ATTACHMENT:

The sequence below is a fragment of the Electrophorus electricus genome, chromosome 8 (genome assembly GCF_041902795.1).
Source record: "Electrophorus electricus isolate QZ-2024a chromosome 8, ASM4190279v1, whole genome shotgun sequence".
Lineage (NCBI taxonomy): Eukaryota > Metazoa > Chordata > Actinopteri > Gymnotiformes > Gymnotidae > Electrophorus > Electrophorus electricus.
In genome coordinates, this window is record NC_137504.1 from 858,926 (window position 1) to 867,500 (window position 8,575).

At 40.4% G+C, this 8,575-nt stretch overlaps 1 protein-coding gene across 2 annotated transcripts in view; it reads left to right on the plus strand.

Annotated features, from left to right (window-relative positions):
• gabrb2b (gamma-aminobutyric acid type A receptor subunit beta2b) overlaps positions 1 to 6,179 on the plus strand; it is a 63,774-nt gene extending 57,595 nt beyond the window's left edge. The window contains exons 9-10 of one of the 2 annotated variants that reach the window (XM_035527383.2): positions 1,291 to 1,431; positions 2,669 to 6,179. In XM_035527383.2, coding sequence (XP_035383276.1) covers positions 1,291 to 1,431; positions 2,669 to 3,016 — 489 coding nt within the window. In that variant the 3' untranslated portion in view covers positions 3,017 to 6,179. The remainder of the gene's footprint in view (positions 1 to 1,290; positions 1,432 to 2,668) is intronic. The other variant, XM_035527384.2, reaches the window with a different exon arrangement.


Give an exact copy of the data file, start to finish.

The sequence below is a fragment of the Electrophorus electricus genome, chromosome 8 (genome assembly GCF_041902795.1).
Source record: "Electrophorus electricus isolate QZ-2024a chromosome 8, ASM4190279v1, whole genome shotgun sequence".
Lineage (NCBI taxonomy): Eukaryota > Metazoa > Chordata > Actinopteri > Gymnotiformes > Gymnotidae > Electrophorus > Electrophorus electricus.
In genome coordinates, this window is record NC_137504.1 from 858,926 (window position 1) to 867,500 (window position 8,575).

At 40.4% G+C, this 8,575-nt stretch overlaps 1 protein-coding gene across 2 annotated transcripts in view; it reads left to right on the plus strand.

Annotated features, from left to right (window-relative positions):
• gabrb2b (gamma-aminobutyric acid type A receptor subunit beta2b) overlaps positions 1 to 6,179 on the plus strand; it is a 63,774-nt gene extending 57,595 nt beyond the window's left edge. The window contains exons 9-10 of one of the 2 annotated variants that reach the window (XM_035527383.2): positions 1,291 to 1,431; positions 2,669 to 6,179. In XM_035527383.2, coding sequence (XP_035383276.1) covers positions 1,291 to 1,431; positions 2,669 to 3,016 — 489 coding nt within the window. In that variant the 3' untranslated portion in view covers positions 3,017 to 6,179. The remainder of the gene's footprint in view (positions 1 to 1,290; positions 1,432 to 2,668) is intronic. The other variant, XM_035527384.2, reaches the window with a different exon arrangement.